This Week in Sacramento History: Nov. 27-Dec. 3

Nov. 27, 1917: After consideration of the benefits and obligations of incorporation, the North Sacramento Improvement Club elects not to back any move in that direction. The decision is based on a committee report, which estimates that North Sacramento taxes would double if it became a separate city.

Quote: "From a social welfare standpoint, Sacramento is the most backward city in the United States." -- S.J. Lubin, president of the California Housing and Immigration Commission, decrying the condition of local philanthropic institutions, which he says are mostly disorganized and badly managed

Nov. 28, 1956: University of California President Robert Sproul tells lawmakers in Sacramento that the system must prepare for an enrollment that will grow to nearly 100,000 students by 1970 from its current 39,683. He recommends that, in addition to the $103 million requested for fiscal 1957-58, the Legislature appropriate $2.5 million for staff expansion in the next few years.

Quote: "It will not do for the world to write off the Middle East as an ancient and decayed way of life, more chaos than shape. For this is an era of petroleum and atomic energy." -- Bee editorial, warning about reports that the Soviet Union is supplying arms to Syria

Nov. 29, 1991: A dust storm triggered a series of accidents on Interstate 5 in the San Joaquin Valley that killed at least 15 people and injured about 150 more. The California Highway Patrol reports that at least 93 cars and 11 big rigs were involved in the wrecks that began this afternoon about 15 miles north of Coalinga.

Quote: "These are frightening times that we are living in. ... If we, the citizens of Sacramento, do not band together to stop the violence, it will overcome us. We must put a stop to the gangs and the drug dealers who are taking over our neighborhoods and our lives." -- Dana Dean, in a letter to the editor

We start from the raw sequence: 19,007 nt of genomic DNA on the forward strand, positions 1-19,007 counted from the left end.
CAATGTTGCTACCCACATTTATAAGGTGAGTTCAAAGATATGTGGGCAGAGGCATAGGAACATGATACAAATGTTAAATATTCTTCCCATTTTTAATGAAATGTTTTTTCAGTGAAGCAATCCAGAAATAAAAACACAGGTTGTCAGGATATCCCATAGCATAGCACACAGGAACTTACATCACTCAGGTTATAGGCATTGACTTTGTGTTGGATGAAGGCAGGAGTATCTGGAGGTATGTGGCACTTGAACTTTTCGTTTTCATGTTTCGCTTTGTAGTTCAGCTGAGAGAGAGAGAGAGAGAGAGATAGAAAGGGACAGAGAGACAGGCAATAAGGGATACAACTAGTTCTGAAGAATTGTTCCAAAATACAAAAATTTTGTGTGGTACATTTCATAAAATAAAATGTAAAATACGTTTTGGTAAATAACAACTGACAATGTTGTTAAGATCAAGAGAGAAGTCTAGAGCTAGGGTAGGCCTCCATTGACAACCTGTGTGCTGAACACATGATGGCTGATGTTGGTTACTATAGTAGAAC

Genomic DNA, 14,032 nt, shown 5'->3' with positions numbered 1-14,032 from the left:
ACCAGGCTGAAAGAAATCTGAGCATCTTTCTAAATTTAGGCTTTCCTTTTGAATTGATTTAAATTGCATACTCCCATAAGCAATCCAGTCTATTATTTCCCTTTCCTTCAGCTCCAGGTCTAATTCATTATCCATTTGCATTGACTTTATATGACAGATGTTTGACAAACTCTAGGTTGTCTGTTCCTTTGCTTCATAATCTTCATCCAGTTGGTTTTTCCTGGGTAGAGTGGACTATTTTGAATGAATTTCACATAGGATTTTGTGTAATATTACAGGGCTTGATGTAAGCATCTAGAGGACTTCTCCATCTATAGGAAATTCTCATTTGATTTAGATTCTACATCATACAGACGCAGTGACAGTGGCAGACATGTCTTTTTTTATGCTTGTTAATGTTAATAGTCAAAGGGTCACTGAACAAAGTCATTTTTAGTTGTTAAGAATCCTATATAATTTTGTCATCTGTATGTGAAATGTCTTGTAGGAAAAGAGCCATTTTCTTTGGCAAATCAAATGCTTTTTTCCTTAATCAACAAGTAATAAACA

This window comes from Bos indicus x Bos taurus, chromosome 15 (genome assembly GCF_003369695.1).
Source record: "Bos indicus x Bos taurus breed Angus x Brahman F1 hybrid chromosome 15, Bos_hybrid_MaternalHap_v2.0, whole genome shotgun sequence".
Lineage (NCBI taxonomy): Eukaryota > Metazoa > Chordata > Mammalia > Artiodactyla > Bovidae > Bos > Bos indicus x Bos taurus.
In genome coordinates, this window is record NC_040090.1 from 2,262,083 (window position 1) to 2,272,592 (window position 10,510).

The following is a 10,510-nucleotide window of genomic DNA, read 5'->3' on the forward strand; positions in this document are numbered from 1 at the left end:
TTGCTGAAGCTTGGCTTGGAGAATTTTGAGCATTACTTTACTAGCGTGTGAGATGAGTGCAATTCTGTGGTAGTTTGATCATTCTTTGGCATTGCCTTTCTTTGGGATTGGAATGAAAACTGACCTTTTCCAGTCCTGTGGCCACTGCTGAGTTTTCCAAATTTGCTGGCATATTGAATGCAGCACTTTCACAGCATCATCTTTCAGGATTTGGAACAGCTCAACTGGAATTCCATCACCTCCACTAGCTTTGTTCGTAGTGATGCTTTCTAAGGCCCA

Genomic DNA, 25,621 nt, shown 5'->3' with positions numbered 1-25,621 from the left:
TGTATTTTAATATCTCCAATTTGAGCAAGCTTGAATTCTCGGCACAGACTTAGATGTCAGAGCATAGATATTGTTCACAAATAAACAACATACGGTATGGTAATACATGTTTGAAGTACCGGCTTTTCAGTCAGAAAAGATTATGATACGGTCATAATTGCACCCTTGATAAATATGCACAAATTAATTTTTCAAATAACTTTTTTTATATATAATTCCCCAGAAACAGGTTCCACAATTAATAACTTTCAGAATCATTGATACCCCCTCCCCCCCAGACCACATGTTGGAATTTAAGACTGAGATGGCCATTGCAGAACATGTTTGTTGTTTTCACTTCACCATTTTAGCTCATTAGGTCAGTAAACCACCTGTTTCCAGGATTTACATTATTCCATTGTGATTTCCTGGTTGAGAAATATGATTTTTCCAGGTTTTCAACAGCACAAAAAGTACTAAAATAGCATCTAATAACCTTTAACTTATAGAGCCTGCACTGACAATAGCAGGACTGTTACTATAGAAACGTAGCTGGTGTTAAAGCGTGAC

Nov. 30, 1927: For the third time, a steer bred at the College of Agriculture, Davis, wins the grand champion title at the International Livestock Show in Chicago -- California Stamp, a 13-month-old, 1,059-pound Shorthorn-Angus crossbreed. The college bred grand champions in 1916 and 1921.

Quote: "California is growing rapidly and its sites of natural beauty suitable for parks and recreation are becoming scarcer and more valuable each year. For instance, our beaches, which could easily have been acquired a few years ago, are now mostly in private hands and shut off from the public. The same will be true of our redwoods and other forests if prompt action to prevent it is not taken." -- Gov. Clement Young

Dec. 1, 1977: Trustees of the California State University system unanimously approve a 9.9 percent salary hike for teachers that will cost $41.1 million in the 1978-79 school year. The move will raise the pay of instructors earning $15,624 to $17,172, and of professors earning $27,348 to $30,060. The trustees also approve a 9.35 percent raise for administrators and support staff.

Quote: "Conglomerates and corporations with huge farm holdings should not get millions of dollars in windfall gains at taxpayers' expense." -- U.S. Sen. Alan Cranston, proposing a limit on the size of farms receiving federal water subsidies

Dec. 2, 1933: The new Kit Carson Junior High School at 54th and M streets is scheduled to open for classes next week. The $300,000 facility will have an initial enrollment of 741 students, who were recruited from the seventh and eighth grades of the David Lubin, Coloma and El Dorado public schools. Harvey F. Clarke, principal of David Lubin Elementary School, will serve as Kit Carson's first administrator.

Quote: "The wages of sin is death, but a lot of our worst old sinners seem to be taking their time about collecting." -- Bee editorial

Dec. 3, 1993: The effort to stop Campbell Soup Co. from leaving Sacramento hits a snag when the Environmental Protection Agency determines that proposals to expand the processing facility and build a small electric power plant must be offset by greater reduction in the city's air pollution than previously anticipated.

Quote: "We all knew it was coming. There's no doubt about that. It's like a terminal illness. We all knew we had it, but we didn't have a prognosis when the end would be." -- Fred E. Schuller Jr., one of 638 workers at the Sacramento Army Depot who received anticipated layoff notices